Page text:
But others say the problem requires immediate attention, and that—beyond the threat to Bitcoin—quantum computing could pose a major cybersecurity threat. Med Cybersecurity’s Rob Campbell says that a government armed with quantum decryption software could read all the world’s secrets.
A U.S. Navy signal officer by training, Campbell’s time in the classified research and development world has taught him that secret government technologies often outpace commercially available technology. “We were decades ahead of the commercial world,” he said. “We didn’t want any potential adversaries to know what our capabilities are.”
Even if Campbell’s claims seem ambitious, he points out that if an enemy security agency scrape all of your encrypted data today—which they certainly could—they’ll be able to decrypt all that data once they’ve built a powerful enough quantum computer. That’s enough to make developing quantum-resistant cryptographic techniques an issue of national security.
In any case, the arms race for quantum supremacy is well underway: China just spent $10 billion on a research center for quantum computers, and the U.S. has pumped hundreds of millions of dollars into the field.
Quantum computing can be just as effective for cryptographers as it is for hackers. Unobserved, superpositioned particles exist in multiple states, but when detected, they “collapse” to one point in space-time. Quantum cryptography has the same properties; because the protons that make up an encoded transaction shift upon observation, a successful attacker would have to break the laws of physics to intercept it.
This makes information encoded at the quantum level resistant to, among other things, so-called “man in the middle attacks,” where attackers intercept the transmission itself without having to decrypt the key.
A few blockchains claim to apply quantum-resistant techniques to ensure signatures and hashes remain encrypted, including QRL, IOTA, HyperCash, and Starkware. But with quantum computing still in its formative years, it’s difficult to determine the strength of these claims.
Until a quantum-resistant algorithm is tested and accepted by the wider academic community, there’s no assurance that any of these blockchains will be resilient enough against quantum computers. Scientists like Campbell are waiting on the results of next week’s NIST competition at UCAL-Santa Barbara; the final winners might not be announced for a few years, however. NIST tentatively expects drafts for standardisation will be completed around 2022.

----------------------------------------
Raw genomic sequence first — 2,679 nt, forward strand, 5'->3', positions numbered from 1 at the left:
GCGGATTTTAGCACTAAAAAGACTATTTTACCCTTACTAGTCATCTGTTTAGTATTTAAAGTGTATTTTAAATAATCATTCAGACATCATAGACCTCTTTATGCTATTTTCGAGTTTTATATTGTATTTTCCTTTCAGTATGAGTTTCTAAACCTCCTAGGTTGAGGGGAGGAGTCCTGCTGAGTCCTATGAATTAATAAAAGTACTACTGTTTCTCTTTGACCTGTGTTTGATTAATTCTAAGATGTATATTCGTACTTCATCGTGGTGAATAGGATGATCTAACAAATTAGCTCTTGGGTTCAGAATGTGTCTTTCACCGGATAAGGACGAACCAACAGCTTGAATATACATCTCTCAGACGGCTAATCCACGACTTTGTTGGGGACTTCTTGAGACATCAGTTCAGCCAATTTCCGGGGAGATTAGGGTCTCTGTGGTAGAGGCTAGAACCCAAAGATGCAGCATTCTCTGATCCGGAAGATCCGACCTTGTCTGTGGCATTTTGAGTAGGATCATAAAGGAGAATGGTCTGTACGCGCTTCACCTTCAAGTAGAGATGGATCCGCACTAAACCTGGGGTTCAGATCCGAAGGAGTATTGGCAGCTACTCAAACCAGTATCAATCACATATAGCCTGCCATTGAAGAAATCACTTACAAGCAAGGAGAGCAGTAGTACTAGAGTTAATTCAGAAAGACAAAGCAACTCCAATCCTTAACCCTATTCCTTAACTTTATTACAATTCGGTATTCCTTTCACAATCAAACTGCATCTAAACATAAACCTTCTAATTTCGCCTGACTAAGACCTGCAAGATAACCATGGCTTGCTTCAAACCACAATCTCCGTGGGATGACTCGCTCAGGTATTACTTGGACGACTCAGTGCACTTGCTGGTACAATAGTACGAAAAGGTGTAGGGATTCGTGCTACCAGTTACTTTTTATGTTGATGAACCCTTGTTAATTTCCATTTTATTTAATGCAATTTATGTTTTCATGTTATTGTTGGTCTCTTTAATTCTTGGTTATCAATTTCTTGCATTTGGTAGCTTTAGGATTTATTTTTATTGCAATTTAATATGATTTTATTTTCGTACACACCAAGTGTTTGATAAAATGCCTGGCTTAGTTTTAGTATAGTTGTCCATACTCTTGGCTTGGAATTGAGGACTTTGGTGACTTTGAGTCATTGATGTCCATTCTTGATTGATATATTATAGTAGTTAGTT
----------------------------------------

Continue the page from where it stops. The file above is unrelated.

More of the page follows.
“These winners are considered to be the best candidates on Earth and will likely go on to be standard cryptography and will be used by most of the planet,” says Campbell.
But developing the algorithm might not be the difficult part for large blockchains like Ethereum or Bitcoin. Whereas owners of centralized protocols can update the system as they please, blockchains, democratic by nature, require broad consensus among many thousands of miners to pass an upgrade.
In the case of an upgrade, all wallets that aren’t quantum-resistant become vulnerable to attack. That includes the 1 million bitcoins mined by Bitcoin’s pseudonymous inventor, Satoshi Nakamoto—if those aren’t migrated to a new, quantum-resistant wallet, they’re treasure for the first person with a powerful enough quantum computer.
“If high powered quantum computers appeared tomorrow,” said Ethereum’s Ryan, “we'd have many more problems than just the security of our blockchains.”
A 2019 National Academy of Sciences report concludes that, even if quantum computing is about a decade off, prioritising research is necessary to minimize “the chance of a potential security and privacy disaster.” Best get cracking, then.